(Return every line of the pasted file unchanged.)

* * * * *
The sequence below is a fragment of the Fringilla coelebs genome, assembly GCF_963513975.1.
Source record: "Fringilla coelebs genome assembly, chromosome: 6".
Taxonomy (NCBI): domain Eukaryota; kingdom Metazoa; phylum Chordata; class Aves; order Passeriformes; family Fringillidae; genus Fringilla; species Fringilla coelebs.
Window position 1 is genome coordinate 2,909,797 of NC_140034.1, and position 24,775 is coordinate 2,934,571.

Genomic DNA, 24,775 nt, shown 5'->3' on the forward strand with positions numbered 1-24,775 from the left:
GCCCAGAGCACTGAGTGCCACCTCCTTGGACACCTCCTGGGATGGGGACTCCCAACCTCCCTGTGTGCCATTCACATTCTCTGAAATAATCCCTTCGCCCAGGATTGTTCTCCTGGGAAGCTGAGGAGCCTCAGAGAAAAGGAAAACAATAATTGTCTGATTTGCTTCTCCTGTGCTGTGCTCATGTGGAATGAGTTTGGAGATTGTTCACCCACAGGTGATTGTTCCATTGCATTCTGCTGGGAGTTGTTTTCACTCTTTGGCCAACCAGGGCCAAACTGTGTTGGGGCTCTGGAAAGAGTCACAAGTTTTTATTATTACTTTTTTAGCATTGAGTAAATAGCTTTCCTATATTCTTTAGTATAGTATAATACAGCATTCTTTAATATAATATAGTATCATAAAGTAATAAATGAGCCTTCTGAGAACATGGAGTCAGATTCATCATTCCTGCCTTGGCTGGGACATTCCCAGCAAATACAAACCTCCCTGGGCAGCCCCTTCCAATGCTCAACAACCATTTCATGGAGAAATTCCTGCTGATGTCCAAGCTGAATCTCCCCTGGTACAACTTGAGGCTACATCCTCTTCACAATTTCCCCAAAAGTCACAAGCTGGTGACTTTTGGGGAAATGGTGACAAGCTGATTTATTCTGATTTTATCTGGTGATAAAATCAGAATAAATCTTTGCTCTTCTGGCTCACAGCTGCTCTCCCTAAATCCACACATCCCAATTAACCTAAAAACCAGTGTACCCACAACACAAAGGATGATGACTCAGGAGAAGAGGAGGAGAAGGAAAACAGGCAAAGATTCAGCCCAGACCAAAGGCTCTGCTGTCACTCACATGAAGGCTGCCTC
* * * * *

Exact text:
The sequence below is a fragment of the Fringilla coelebs genome, assembly GCF_963513975.1.
Source record: "Fringilla coelebs genome assembly, chromosome: 6".
Taxonomy (NCBI): domain Eukaryota; kingdom Metazoa; phylum Chordata; class Aves; order Passeriformes; family Fringillidae; genus Fringilla; species Fringilla coelebs.
Window position 1 is genome coordinate 2,909,797 of NC_140034.1, and position 24,775 is coordinate 2,934,571.

Genomic DNA, 24,775 nt, shown 5'->3' on the forward strand with positions numbered 1-24,775 from the left:
GCCCAGAGCACTGAGTGCCACCTCCTTGGACACCTCCTGGGATGGGGACTCCCAACCTCCCTGTGTGCCATTCACATTCTCTGAAATAATCCCTTCGCCCAGGATTGTTCTCCTGGGAAGCTGAGGAGCCTCAGAGAAAAGGAAAACAATAATTGTCTGATTTGCTTCTCCTGTGCTGTGCTCATGTGGAATGAGTTTGGAGATTGTTCACCCACAGGTGATTGTTCCATTGCATTCTGCTGGGAGTTGTTTTCACTCTTTGGCCAACCAGGGCCAAACTGTGTTGGGGCTCTGGAAAGAGTCACAAGTTTTTATTATTACTTTTTTAGCATTGAGTAAATAGCTTTCCTATATTCTTTAGTATAGTATAATACAGCATTCTTTAATATAATATAGTATCATAAAGTAATAAATGAGCCTTCTGAGAACATGGAGTCAGATTCATCATTCCTGCCTTGGCTGGGACATTCCCAGCAAATACAAACCTCCCTGGGCAGCCCCTTCCAATGCTCAACAACCATTTCATGGAGAAATTCCTGCTGATGTCCAAGCTGAATCTCCCCTGGTACAACTTGAGGCTACATCCTCTTCACAATTTCCCCAAAAGTCACAAGCTGGTGACTTTTGGGGAAATGGTGACAAGCTGATTTATTCTGATTTTATCTGGTGATAAAATCAGAATAAATCTTTGCTCTTCTGGCTCACAGCTGCTCTCCCTAAATCCACACATCCCAATTAACCTAAAAACCAGTGTACCCACAACACAAAGGATGATGACTCAGGAGAAGAGGAGGAGAAGGAAAACAGGCAAAGATTCAGCCCAGACCAAAGGCTCTGCTGTCACTCACATGAAGGCTGCCTC